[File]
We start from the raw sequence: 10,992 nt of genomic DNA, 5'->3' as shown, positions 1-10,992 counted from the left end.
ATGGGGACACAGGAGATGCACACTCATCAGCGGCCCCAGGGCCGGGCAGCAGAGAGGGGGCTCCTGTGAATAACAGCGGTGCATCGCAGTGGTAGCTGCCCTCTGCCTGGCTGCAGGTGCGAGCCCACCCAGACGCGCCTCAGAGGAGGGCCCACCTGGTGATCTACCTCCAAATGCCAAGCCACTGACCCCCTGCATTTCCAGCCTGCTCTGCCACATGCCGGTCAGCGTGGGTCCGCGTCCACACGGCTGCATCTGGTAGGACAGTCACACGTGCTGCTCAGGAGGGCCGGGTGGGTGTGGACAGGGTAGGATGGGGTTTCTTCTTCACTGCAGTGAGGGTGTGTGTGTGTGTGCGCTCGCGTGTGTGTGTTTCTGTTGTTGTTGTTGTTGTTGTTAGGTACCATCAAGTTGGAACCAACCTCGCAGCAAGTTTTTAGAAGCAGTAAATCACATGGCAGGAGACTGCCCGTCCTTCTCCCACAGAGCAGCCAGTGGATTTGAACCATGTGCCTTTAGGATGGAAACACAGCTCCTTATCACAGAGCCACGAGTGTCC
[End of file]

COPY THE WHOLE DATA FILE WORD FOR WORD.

We start from the raw sequence: 10,992 nt of genomic DNA, 5'->3' as shown, positions 1-10,992 counted from the left end.
ATGGGGACACAGGAGATGCACACTCATCAGCGGCCCCAGGGCCGGGCAGCAGAGAGGGGGCTCCTGTGAATAACAGCGGTGCATCGCAGTGGTAGCTGCCCTCTGCCTGGCTGCAGGTGCGAGCCCACCCAGACGCGCCTCAGAGGAGGGCCCACCTGGTGATCTACCTCCAAATGCCAAGCCACTGACCCCCTGCATTTCCAGCCTGCTCTGCCACATGCCGGTCAGCGTGGGTCCGCGTCCACACGGCTGCATCTGGTAGGACAGTCACACGTGCTGCTCAGGAGGGCCGGGTGGGTGTGGACAGGGTAGGATGGGGTTTCTTCTTCACTGCAGTGAGGGTGTGTGTGTGTGTGCGCTCGCGTGTGTGTGTTTCTGTTGTTGTTGTTGTTGTTGTTAGGTACCATCAAGTTGGAACCAACCTCGCAGCAAGTTTTTAGAAGCAGTAAATCACATGGCAGGAGACTGCCCGTCCTTCTCCCACAGAGCAGCCAGTGGATTTGAACCATGTGCCTTTAGGATGGAAACACAGCTCCTTATCACAGAGCCACGAGTGTCC